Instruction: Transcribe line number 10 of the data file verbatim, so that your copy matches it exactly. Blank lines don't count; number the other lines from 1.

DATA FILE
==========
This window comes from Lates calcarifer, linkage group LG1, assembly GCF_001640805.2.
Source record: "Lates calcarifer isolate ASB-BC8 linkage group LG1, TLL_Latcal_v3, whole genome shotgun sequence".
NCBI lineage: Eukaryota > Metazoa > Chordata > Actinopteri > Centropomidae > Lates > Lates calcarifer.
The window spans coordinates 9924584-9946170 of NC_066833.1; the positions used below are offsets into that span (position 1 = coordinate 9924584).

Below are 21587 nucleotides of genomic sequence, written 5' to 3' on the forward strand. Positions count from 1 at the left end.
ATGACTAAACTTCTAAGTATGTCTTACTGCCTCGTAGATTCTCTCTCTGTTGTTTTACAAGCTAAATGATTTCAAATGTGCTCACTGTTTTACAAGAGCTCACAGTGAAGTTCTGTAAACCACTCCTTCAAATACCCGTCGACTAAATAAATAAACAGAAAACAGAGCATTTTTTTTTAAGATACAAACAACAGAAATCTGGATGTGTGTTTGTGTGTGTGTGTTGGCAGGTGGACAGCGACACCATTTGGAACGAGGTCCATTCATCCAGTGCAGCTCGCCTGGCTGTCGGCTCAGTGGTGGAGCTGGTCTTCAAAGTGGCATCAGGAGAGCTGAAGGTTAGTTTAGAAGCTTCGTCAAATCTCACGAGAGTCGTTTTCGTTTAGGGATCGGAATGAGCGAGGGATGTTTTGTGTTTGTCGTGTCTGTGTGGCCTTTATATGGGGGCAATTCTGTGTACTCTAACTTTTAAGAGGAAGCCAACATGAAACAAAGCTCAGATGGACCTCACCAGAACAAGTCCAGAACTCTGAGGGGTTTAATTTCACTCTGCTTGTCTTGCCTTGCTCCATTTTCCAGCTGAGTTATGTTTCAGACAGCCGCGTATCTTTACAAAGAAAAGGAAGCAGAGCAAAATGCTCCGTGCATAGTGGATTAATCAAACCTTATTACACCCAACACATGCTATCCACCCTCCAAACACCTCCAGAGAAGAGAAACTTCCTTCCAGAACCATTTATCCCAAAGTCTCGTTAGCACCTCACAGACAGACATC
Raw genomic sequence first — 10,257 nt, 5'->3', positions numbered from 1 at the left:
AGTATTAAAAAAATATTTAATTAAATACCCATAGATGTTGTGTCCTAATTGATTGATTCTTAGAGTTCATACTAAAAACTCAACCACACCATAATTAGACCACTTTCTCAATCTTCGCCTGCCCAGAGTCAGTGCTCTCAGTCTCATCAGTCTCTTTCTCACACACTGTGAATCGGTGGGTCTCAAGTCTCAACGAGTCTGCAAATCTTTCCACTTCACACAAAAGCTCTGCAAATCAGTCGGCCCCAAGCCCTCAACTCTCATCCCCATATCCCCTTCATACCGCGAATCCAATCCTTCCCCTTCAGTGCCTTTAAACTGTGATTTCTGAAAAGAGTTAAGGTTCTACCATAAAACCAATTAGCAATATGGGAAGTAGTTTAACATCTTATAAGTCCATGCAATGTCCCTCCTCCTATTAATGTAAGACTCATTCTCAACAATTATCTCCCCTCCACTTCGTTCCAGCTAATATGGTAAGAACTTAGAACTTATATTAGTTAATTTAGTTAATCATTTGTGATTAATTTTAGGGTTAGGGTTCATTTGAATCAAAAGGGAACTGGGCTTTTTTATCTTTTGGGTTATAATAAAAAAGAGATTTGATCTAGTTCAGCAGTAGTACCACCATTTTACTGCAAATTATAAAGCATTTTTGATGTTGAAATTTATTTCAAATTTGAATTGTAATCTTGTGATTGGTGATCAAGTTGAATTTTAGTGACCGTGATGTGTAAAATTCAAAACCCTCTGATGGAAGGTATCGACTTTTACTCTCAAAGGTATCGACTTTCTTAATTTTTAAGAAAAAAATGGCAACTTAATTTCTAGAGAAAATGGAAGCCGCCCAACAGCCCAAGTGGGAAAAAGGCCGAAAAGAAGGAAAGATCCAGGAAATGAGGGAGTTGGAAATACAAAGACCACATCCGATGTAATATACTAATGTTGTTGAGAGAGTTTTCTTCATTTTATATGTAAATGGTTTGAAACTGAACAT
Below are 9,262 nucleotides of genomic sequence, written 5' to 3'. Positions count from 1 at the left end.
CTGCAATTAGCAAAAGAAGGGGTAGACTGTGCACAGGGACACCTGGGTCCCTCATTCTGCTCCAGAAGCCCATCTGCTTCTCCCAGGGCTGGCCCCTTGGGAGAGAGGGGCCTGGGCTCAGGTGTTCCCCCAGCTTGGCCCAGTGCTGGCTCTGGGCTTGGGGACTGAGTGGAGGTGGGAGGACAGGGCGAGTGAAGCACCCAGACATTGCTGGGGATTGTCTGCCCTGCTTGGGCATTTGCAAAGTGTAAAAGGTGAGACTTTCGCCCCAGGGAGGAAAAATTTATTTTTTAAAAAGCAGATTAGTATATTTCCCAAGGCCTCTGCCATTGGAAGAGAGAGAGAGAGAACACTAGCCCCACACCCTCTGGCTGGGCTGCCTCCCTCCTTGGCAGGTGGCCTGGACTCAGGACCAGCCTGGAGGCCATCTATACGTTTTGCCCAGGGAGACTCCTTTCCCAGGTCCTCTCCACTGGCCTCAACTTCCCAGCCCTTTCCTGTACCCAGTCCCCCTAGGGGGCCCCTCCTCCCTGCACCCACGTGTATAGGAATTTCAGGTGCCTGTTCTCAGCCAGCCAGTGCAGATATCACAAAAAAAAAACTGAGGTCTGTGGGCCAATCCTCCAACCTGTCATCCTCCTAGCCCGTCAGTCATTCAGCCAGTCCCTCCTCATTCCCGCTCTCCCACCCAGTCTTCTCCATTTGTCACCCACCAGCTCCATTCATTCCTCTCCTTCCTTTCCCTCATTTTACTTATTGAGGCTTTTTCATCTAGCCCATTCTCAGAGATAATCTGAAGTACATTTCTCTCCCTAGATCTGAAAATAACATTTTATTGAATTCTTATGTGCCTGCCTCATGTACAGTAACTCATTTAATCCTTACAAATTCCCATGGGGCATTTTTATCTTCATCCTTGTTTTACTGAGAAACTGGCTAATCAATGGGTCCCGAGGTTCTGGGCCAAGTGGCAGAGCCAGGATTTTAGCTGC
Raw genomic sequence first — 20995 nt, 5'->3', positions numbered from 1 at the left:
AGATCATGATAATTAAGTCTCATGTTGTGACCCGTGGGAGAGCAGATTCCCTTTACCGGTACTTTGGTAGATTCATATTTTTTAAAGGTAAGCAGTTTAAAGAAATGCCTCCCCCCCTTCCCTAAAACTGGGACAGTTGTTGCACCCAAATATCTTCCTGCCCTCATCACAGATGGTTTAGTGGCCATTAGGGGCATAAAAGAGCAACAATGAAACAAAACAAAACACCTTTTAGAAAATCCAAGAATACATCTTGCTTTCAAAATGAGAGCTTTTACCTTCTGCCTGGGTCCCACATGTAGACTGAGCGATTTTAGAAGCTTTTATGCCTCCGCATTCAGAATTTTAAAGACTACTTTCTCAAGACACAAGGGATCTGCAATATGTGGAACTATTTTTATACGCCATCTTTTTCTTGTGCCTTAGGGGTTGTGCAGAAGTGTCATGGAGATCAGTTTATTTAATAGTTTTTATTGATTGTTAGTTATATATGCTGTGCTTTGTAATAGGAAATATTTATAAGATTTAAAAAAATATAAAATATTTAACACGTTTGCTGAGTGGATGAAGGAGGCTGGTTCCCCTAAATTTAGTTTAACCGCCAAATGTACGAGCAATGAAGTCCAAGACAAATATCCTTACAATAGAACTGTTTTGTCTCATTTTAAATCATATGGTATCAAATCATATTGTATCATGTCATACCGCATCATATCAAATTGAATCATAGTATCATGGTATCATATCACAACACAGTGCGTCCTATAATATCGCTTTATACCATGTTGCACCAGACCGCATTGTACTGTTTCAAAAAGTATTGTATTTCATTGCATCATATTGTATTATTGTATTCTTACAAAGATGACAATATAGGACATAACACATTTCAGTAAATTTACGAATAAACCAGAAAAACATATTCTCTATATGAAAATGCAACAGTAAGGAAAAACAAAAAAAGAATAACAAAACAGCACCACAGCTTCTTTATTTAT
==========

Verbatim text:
CTGCAATTAGCAAAAGAAGGGGTAGACTGTGCACAGGGACACCTGGGTCCCTCATTCTGCTCCAGAAGCCCATCTGCTTCTCCCAGGGCTGGCCCCTTGGGAGAGAGGGGCCTGGGCTCAGGTGTTCCCCCAGCTTGGCCCAGTGCTGGCTCTGGGCTTGGGGACTGAGTGGAGGTGGGAGGACAGGGCGAGTGAAGCACCCAGACATTGCTGGGGATTGTCTGCCCTGCTTGGGCATTTGCAAAGTGTAAAAGGTGAGACTTTCGCCCCAGGGAGGAAAAATTTATTTTTTAAAAAGCAGATTAGTATATTTCCCAAGGCCTCTGCCATTGGAAGAGAGAGAGAGAGAACACTAGCCCCACACCCTCTGGCTGGGCTGCCTCCCTCCTTGGCAGGTGGCCTGGACTCAGGACCAGCCTGGAGGCCATCTATACGTTTTGCCCAGGGAGACTCCTTTCCCAGGTCCTCTCCACTGGCCTCAACTTCCCAGCCCTTTCCTGTACCCAGTCCCCCTAGGGGGCCCCTCCTCCCTGCACCCACGTGTATAGGAATTTCAGGTGCCTGTTCTCAGCCAGCCAGTGCAGATATCACAAAAAAAAAACTGAGGTCTGTGGGCCAATCCTCCAACCTGTCATCCTCCTAGCCCGTCAGTCATTCAGCCAGTCCCTCCTCATTCCCGCTCTCCCACCCAGTCTTCTCCATTTGTCACCCACCAGCTCCATTCATTCCTCTCCTTCCTTTCCCTCATTTTACTTATTGAGGCTTTTTCATCTAGCCCATTCTCAGAGATAATCTGAAGTACATTTCTCTCCCTAGATCTGAAAATAACATTTTATTGAATTCTTATGTGCCTGCCTCATGTACAGTAACTCATTTAATCCTTACAAATTCCCATGGGGCATTTTTATCTTCATCCTTGTTTTACTGAGAAACTGGCTAATCAATGGGTCCCGAGGTTCTGGGCCAAGTGGCAGAGCCAGGATTTTAGCTGC